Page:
Review: Walter Jon Williams warns that This Is Not a Game

Contributed by
Dec 14, 2012, 3:54 PM EST

If Cory Doctorow, Bruce Sterling and Charles Stross know what's good for them, they'll check their residences for eavesdropping devices. Laser beams bouncing off their windowpanes, keyboard intercepts, video cameras in their shower stalls. Who might lurk behind such industrial/literary espionage? Walter Jon Williams, that's who.

Oh, not that Williams really needs to steal ideas from these fellows. He's much too talented and innovative on his own merits for that, as a prior string of some two dozen outstanding books will attest. But Williams could be dipping into the lives of his peers just to mess with their heads. The likelihood of that scenario is based on how masterfully and outrageously Williams' latest novel, This Is Not a Game: A Novel (Orbit, $24.99), plays the five-minutes-into-the-future SF game in which Doctorow, Sterling and Stross rank so highly.

Dagmar Shaw is our main protagonist in this novel, which combines droll satire, cyber-fu knowingness, ingenious extrapolation, social commentary and techno-thriller suspense. A washed-up fantasy writer, Dagmar designs ARGs--Alternate Reality Games--at the behest of her billionaire boss, Charlie Ruff. But the latest ARG, The Long Night of Brianna Hall, is manifesting some strange real-world repercussions. When people around Dagmar start dying, she realizes that more is at stake than just a paycheck derived through fantasy role-playing.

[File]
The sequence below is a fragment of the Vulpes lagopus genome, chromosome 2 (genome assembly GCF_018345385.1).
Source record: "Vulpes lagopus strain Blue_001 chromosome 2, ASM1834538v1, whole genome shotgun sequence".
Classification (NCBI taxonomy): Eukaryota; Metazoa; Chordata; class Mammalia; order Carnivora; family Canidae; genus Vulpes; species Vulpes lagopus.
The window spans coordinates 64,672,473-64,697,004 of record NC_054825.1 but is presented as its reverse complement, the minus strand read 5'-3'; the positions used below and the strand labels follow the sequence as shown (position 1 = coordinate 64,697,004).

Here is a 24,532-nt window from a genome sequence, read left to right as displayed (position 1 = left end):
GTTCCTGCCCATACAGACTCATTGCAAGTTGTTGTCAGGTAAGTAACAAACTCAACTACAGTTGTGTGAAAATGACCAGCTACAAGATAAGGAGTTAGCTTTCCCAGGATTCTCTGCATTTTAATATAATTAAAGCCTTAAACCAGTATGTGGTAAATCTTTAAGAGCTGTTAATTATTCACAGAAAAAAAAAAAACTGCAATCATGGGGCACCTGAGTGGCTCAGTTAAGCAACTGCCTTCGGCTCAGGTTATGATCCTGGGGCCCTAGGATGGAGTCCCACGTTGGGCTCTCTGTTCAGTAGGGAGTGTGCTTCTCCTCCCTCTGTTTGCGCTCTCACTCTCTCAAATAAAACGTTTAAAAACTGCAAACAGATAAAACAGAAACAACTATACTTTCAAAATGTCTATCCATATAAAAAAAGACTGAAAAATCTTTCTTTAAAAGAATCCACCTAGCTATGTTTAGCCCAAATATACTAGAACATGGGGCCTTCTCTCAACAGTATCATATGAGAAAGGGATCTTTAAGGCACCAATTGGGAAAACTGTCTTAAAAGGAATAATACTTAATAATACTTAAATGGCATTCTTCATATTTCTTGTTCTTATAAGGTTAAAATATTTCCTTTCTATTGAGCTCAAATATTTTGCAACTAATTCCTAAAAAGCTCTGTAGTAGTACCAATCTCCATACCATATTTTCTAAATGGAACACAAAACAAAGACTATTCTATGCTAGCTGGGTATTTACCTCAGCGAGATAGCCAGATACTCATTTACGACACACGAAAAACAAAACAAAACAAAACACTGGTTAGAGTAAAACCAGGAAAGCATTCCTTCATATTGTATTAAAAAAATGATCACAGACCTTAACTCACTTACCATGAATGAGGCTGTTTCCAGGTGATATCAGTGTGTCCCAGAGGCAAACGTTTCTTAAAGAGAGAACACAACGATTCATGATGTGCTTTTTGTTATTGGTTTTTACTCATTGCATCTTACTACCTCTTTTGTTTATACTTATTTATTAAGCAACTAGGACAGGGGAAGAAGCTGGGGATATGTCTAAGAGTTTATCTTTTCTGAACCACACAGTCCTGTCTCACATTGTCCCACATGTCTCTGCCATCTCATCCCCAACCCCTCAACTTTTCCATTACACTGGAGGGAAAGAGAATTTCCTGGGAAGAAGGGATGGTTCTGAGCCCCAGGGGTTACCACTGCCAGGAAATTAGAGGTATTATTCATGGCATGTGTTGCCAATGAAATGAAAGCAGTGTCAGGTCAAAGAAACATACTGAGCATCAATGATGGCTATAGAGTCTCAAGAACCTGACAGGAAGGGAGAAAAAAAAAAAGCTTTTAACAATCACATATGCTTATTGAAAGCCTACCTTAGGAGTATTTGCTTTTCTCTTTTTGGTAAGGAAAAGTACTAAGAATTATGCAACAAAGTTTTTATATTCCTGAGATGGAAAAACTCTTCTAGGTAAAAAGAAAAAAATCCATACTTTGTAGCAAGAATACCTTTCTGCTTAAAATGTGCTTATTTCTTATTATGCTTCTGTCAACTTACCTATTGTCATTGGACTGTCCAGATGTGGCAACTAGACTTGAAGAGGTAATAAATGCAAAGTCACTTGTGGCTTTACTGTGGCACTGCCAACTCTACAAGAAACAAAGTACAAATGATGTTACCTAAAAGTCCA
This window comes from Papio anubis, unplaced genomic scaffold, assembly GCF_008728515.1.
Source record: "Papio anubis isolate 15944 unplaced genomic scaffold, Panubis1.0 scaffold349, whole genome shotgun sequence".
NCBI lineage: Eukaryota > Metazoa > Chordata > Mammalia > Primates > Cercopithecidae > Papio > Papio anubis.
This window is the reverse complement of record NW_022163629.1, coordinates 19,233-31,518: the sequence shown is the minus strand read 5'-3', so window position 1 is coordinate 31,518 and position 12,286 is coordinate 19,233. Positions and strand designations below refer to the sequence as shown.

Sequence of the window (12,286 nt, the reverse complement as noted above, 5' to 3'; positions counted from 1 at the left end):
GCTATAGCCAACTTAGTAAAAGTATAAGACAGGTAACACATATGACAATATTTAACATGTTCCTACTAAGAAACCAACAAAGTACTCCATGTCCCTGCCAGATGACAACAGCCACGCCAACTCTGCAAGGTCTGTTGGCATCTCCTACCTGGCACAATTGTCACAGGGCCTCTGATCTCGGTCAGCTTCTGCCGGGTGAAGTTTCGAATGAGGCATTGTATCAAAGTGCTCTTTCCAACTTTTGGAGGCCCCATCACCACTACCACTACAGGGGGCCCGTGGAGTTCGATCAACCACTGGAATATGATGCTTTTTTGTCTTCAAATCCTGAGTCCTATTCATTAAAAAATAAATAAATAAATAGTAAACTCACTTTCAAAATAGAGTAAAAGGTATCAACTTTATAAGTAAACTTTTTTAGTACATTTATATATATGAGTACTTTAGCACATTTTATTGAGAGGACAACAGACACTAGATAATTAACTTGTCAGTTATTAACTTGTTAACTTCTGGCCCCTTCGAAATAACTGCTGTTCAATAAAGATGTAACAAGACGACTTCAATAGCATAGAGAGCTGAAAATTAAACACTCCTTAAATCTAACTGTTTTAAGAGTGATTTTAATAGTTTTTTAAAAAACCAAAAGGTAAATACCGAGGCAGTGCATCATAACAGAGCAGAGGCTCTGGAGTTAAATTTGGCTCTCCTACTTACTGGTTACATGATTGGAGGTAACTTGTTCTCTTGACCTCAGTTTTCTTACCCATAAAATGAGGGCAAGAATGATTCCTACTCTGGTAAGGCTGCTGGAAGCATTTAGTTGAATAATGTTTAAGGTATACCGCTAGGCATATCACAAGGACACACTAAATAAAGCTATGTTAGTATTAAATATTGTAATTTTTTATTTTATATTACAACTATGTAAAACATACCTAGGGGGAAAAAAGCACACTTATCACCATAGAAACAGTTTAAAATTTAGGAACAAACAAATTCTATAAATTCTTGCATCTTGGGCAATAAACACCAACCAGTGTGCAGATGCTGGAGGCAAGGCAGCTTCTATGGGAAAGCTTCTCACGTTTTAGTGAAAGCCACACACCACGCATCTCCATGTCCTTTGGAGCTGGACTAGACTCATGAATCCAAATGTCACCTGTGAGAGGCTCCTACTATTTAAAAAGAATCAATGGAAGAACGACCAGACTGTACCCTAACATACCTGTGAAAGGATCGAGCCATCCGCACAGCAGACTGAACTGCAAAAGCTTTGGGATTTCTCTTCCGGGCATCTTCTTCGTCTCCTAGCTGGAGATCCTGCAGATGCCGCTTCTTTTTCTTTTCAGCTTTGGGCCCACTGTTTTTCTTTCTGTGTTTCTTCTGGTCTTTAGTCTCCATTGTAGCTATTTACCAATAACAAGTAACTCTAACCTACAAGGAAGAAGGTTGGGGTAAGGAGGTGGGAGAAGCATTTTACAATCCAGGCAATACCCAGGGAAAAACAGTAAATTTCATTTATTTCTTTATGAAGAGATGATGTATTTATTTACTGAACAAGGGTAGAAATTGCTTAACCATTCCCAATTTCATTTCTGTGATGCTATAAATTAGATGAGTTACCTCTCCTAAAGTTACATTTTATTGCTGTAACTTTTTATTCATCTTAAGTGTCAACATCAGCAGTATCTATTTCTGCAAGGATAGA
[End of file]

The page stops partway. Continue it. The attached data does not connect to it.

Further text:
Williams' dialogue is razor-sharp, his plotting breakneck, his eye for trends keen and his empathy with his characters deep. He allots equal time to the emotional development of Dagmar and the book's conceptual brain candy. She emerges from this tale changed, but with her core values reinforced. A reluctant hero for our era, she proves that wit and geekdom trump brute force and greed.

Williams pays homage to an older generation of writers as well. The "multimedia" part of the book recalls the 1970s masterpieces of John Brunner. There's a reference to Roger Zelazny, and indeed Charlie Ruff resembles one of Zelazny's behind-the-scenes godlings. Finally, there's Heinlein. Charlie's reading Heinlein's Double Star for fun, and Dagmar coins the acronym TINAG after the book's title, ineluctably reminding us of TANSTAAFL. Whether Williams' coinage will enter the genre lexicon only time will tell.